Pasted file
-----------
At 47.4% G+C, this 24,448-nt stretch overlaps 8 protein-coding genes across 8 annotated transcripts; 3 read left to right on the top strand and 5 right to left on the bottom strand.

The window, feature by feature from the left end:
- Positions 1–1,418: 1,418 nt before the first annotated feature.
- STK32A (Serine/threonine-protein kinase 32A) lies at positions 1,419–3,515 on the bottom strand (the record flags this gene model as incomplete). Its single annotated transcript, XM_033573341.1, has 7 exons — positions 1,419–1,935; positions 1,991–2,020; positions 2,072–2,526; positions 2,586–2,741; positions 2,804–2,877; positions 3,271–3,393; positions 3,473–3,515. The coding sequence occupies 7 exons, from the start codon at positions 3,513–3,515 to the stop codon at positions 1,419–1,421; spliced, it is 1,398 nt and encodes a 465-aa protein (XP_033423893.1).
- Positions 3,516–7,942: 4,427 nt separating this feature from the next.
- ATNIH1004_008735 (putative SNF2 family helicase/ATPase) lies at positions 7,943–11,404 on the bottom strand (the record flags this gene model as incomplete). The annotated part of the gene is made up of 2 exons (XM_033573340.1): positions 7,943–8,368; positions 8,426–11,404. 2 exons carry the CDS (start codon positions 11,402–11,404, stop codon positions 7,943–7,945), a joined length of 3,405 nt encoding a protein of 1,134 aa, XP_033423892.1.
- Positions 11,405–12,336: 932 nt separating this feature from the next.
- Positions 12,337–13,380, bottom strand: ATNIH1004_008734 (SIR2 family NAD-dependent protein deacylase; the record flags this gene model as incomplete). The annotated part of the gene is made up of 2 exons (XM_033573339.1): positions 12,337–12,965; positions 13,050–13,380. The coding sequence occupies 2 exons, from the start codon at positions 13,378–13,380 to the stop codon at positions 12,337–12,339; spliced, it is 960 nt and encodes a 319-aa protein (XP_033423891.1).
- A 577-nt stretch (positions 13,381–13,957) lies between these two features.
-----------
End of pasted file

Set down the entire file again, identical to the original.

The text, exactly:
At 47.4% G+C, this 24,448-nt stretch overlaps 8 protein-coding genes across 8 annotated transcripts; 3 read left to right on the top strand and 5 right to left on the bottom strand.

The window, feature by feature from the left end:
- Positions 1–1,418: 1,418 nt before the first annotated feature.
- STK32A (Serine/threonine-protein kinase 32A) lies at positions 1,419–3,515 on the bottom strand (the record flags this gene model as incomplete). Its single annotated transcript, XM_033573341.1, has 7 exons — positions 1,419–1,935; positions 1,991–2,020; positions 2,072–2,526; positions 2,586–2,741; positions 2,804–2,877; positions 3,271–3,393; positions 3,473–3,515. The coding sequence occupies 7 exons, from the start codon at positions 3,513–3,515 to the stop codon at positions 1,419–1,421; spliced, it is 1,398 nt and encodes a 465-aa protein (XP_033423893.1).
- Positions 3,516–7,942: 4,427 nt separating this feature from the next.
- ATNIH1004_008735 (putative SNF2 family helicase/ATPase) lies at positions 7,943–11,404 on the bottom strand (the record flags this gene model as incomplete). The annotated part of the gene is made up of 2 exons (XM_033573340.1): positions 7,943–8,368; positions 8,426–11,404. 2 exons carry the CDS (start codon positions 11,402–11,404, stop codon positions 7,943–7,945), a joined length of 3,405 nt encoding a protein of 1,134 aa, XP_033423892.1.
- Positions 11,405–12,336: 932 nt separating this feature from the next.
- Positions 12,337–13,380, bottom strand: ATNIH1004_008734 (SIR2 family NAD-dependent protein deacylase; the record flags this gene model as incomplete). The annotated part of the gene is made up of 2 exons (XM_033573339.1): positions 12,337–12,965; positions 13,050–13,380. The coding sequence occupies 2 exons, from the start codon at positions 13,378–13,380 to the stop codon at positions 12,337–12,339; spliced, it is 960 nt and encodes a 319-aa protein (XP_033423891.1).
- A 577-nt stretch (positions 13,381–13,957) lies between these two features.